November 1, 2016 • Life for Leaders
“You unbelieving generation,” Jesus replied, “how long shall I stay with you? How long shall I put up with you? Bring the boy to me.”
When Jesus and his companions came down from the mountain where Jesus had been transfigured, they encountered a large crowd. At the center were the rest of Jesus’s disciples, who were arguing with some Jewish scholars. Jesus asked why they were arguing. A man spoke up, explaining that he had brought his demonized son to the disciples so he might be set free, but the disciples were not able to cast out the evil spirit. To this Jesus responded, “You unbelieving generation, . . . how long shall I stay with you? How long shall I put up with you? Bring the boy to me” (9:19).
As I read these words of Jesus, I shudder inside. I can just imagine Jesus saying about me, “Mark, you unbelieving disciple. How long shall I stay with you? How long shall I put up with you?” You see, there are times when I doubt the Lord; times when I fail to trust him even though he’s been so utterly trustworthy throughout my whole life. I wonder if Jesus feels exasperated with me, much as he did with his first disciples.
Yet, and this is the good news in today’s devotion, Jesus answers his own question later on. In the end of the Gospel of Matthew, after Jesus was raised from the dead, he says to his disciples, “And surely I am with you always, to the very end of the age” (Matt 28:20). How long will the risen Christ stay with us? Always! How long will he put up with us? Always!
But, I don’t want this comforting truth to let me off the hook entirely. I don’t want to excuse my unbelief because of the Lord’s unending patience. Rather, I pray for greater faith and greater faithfulness. I pray for the ability to trust the Lord completely with my health, my work, my family, my financial wellbeing, my country, and my future. I ask, in particular, for the ability to trust Jesus more with those things that worry me, with the things I want to control but really can’t. May God grant me – and you – deeper and more abiding faith.
QUESTIONS TO CONSIDER:
Do you think the Lord ever gets exasperated with you? Why or why not?
When is it hard for you to trust the Lord? Why is it hard in these contexts?
What helps you to trust God more?
Gracious God, I don’t know if you ever speak of me as Jesus spoke of his disciples in Mark 9:19, but if you do, I certainly understand. There are so many times when my faith lags behind, when I seem to forget your great faithfulness in my life. Forgive me, Lord.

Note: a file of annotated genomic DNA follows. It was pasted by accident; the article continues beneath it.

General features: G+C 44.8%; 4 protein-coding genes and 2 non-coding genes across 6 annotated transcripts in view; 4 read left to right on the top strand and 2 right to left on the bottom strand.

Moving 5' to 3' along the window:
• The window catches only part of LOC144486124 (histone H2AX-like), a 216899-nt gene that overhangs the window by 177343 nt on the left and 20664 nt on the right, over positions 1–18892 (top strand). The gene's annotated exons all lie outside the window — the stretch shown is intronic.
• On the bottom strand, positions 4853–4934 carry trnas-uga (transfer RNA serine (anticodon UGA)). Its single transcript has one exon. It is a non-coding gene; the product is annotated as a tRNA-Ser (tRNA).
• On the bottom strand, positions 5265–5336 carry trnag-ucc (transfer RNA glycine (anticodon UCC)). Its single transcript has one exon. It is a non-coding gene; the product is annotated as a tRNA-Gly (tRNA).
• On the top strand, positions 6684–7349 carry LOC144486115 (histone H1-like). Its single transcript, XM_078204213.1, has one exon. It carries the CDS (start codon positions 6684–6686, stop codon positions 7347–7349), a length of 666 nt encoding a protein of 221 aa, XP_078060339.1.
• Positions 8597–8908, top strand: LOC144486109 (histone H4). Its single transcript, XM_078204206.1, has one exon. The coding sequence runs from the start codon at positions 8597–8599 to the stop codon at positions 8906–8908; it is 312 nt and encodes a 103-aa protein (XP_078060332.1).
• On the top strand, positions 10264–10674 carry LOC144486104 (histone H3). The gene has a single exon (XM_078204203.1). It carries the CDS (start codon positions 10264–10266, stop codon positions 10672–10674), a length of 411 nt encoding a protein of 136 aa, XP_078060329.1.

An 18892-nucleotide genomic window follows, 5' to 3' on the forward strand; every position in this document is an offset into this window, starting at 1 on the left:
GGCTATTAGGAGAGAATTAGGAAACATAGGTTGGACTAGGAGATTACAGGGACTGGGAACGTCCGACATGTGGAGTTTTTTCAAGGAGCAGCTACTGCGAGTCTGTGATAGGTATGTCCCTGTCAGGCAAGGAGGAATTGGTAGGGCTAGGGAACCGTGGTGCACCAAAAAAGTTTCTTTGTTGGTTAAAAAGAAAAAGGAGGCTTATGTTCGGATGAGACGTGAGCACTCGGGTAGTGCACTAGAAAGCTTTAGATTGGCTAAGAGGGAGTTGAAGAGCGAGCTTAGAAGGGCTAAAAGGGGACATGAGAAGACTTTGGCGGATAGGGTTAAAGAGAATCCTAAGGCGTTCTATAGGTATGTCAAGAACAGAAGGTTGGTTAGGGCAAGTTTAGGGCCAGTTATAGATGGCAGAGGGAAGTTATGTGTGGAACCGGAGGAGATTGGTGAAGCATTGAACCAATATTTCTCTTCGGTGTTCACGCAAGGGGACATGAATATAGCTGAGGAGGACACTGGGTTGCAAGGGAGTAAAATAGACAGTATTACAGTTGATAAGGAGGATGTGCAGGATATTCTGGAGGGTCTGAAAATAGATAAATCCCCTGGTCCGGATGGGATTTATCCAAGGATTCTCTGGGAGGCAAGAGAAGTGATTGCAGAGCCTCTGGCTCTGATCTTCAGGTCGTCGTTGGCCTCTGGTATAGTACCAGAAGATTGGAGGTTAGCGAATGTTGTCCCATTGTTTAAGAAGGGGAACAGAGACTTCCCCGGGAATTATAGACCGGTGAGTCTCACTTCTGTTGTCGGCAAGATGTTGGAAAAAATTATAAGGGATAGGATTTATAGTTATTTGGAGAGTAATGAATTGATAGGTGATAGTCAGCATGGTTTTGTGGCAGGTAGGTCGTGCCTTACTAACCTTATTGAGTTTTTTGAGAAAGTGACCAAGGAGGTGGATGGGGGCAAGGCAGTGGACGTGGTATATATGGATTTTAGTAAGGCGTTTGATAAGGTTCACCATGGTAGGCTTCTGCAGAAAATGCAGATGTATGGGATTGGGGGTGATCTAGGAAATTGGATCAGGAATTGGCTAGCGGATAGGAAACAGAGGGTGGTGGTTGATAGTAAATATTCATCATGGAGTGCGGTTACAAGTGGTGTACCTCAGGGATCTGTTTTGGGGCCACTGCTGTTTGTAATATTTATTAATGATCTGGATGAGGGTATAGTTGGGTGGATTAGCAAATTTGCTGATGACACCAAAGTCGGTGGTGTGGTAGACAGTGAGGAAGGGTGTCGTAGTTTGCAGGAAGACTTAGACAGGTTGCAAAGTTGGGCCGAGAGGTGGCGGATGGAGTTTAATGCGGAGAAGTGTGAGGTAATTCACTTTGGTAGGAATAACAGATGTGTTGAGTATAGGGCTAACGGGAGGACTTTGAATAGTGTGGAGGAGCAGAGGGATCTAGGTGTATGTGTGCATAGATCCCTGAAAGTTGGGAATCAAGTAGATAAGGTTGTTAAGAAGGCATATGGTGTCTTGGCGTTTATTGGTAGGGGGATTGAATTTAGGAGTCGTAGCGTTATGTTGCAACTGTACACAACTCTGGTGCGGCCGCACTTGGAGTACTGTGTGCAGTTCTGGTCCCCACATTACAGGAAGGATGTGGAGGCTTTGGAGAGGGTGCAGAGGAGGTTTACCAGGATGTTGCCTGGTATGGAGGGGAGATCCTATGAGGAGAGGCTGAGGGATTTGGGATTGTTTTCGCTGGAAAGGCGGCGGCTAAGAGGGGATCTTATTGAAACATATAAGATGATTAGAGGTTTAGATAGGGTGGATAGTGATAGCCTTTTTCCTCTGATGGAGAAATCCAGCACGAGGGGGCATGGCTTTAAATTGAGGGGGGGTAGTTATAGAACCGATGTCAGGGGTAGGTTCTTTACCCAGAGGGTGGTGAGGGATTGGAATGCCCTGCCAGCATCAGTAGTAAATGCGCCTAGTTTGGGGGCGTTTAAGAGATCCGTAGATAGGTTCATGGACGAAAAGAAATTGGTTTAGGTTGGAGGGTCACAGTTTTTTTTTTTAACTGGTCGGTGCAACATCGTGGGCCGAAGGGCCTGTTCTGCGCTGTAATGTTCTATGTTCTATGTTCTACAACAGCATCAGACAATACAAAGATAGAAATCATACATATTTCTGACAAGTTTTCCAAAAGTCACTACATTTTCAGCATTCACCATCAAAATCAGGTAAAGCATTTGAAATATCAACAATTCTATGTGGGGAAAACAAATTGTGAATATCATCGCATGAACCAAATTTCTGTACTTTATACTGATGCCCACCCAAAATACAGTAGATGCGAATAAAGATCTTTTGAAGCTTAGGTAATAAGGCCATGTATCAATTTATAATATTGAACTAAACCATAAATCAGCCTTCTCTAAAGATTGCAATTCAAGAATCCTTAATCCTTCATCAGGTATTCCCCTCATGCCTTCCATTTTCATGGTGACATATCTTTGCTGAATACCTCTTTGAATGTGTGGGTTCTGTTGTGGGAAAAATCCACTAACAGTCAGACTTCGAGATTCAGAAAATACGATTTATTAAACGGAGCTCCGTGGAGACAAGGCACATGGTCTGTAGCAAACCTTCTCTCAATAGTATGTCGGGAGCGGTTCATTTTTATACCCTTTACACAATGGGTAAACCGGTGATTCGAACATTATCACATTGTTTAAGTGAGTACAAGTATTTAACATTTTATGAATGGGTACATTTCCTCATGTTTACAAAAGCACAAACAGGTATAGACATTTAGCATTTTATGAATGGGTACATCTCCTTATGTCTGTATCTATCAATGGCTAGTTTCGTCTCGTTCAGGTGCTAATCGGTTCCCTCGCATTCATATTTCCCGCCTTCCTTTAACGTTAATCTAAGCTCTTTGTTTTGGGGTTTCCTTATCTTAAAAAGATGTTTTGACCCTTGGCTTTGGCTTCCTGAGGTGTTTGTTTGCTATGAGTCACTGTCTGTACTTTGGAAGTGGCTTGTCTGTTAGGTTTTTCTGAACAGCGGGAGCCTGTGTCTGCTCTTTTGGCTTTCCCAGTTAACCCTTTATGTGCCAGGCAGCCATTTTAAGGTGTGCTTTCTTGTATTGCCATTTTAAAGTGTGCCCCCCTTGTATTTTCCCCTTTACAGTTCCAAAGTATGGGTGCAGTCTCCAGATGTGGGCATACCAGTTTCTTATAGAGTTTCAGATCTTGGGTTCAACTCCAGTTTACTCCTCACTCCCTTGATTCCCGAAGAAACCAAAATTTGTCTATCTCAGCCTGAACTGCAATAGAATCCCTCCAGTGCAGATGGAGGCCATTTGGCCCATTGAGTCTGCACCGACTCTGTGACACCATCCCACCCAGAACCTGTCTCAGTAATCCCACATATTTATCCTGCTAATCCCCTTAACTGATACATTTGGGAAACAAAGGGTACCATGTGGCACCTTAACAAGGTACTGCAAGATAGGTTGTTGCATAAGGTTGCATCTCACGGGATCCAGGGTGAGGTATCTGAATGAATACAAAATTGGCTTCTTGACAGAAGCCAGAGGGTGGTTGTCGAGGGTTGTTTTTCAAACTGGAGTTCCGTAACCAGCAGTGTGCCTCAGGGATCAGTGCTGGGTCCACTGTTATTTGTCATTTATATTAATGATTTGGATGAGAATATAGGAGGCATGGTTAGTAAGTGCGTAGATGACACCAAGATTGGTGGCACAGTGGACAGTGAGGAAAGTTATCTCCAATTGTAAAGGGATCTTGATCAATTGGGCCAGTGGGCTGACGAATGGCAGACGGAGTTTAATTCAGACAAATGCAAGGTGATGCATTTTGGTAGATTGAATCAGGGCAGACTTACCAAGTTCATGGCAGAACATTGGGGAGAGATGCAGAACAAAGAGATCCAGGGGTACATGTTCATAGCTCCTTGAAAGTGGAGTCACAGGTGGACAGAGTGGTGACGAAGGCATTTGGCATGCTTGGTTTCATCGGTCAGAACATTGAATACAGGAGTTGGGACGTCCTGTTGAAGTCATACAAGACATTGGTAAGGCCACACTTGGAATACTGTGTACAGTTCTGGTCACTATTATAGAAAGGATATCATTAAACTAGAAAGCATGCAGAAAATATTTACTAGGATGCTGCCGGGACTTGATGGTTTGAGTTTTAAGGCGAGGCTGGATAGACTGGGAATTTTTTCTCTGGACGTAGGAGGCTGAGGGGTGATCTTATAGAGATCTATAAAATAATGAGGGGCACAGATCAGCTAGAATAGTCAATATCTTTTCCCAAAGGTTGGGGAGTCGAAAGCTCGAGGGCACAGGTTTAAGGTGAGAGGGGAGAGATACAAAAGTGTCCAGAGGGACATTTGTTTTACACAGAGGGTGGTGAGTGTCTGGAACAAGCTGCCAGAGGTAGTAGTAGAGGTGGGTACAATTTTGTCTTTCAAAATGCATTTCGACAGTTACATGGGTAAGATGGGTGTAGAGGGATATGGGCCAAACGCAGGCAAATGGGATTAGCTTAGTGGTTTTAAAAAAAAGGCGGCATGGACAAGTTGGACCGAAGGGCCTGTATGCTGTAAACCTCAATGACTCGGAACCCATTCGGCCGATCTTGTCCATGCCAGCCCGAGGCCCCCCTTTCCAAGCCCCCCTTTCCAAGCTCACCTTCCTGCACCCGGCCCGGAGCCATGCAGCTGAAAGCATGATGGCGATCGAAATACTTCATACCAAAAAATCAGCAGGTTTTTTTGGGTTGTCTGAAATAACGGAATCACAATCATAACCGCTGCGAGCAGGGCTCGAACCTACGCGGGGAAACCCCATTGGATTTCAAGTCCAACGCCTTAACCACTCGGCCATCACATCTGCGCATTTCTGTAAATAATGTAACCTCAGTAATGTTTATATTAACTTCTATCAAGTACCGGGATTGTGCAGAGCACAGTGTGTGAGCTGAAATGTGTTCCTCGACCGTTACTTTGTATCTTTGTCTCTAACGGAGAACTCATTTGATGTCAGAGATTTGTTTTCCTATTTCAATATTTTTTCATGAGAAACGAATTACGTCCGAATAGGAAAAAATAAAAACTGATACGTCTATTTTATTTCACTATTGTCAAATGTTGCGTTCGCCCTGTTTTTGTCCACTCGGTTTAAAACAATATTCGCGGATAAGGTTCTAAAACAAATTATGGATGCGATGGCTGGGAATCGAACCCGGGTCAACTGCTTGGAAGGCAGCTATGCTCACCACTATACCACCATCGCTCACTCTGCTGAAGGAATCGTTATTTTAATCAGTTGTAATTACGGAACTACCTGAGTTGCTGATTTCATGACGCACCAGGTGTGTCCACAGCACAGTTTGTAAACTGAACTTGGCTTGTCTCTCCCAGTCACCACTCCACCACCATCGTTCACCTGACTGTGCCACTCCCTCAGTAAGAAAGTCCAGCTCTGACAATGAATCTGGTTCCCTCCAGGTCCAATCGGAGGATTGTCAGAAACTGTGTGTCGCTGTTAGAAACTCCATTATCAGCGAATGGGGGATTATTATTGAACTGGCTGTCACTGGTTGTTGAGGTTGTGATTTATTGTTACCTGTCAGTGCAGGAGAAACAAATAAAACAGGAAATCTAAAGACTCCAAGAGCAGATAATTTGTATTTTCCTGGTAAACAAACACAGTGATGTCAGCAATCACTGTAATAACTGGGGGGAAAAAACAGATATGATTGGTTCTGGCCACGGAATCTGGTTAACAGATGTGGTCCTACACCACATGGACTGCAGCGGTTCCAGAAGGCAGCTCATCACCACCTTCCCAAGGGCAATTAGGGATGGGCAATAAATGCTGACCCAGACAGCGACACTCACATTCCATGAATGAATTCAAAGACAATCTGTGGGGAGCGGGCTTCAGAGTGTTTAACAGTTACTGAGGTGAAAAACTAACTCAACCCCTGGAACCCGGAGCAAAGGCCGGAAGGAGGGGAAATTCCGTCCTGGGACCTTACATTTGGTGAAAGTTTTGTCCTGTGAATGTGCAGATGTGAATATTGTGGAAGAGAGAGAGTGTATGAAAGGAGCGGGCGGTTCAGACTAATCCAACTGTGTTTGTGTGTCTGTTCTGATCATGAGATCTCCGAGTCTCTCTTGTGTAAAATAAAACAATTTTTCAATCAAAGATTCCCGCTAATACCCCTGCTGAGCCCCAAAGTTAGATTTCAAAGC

Help me, I pray, to trust you more. Help me to trust you with those things that can cause me most to worry and doubt: my health, my work, my family, my financial wellbeing, my country, and my future. As I remember your faithfulness to me, may I be filled with trust, gratitude, and peace.
Thank you, dear Lord, for being utterly faithful always. Amen.
Explore more at the Theology of Work Project online Bible commentary: Go and Make Disciples (Matthew 28:16-20)
Dr. Mark D. Roberts is a Senior Strategist for Fuller’s Max De Pree Center for Leadership, where he focuses on the spiritual development and thriving of leaders. He is the principal writer of the daily devotional, Life for Leaders, and the founder of the De Pree Center’s Flourishing in the Third Third of Life Initiative. Previously, Mark was the Executive Director of the De Pree Center, the lead pastor of a church in Southern California, and the Senior Director of Laity Lodge in Texas. He has written eight books, dozens of articles, and over 2,500 devotions that help people discover the difference God makes in their daily life and leadership. With a Ph.D. in New Testament from Harvard, Mark teaches at Fuller Seminary, most recently in his D.Min. cohort on “Faith, Work, Economics, and Vocation.” Mark is married to Linda, a marriage and family counselor, spiritual director, and executive coach. Their two grown children are educators on the high school and college level.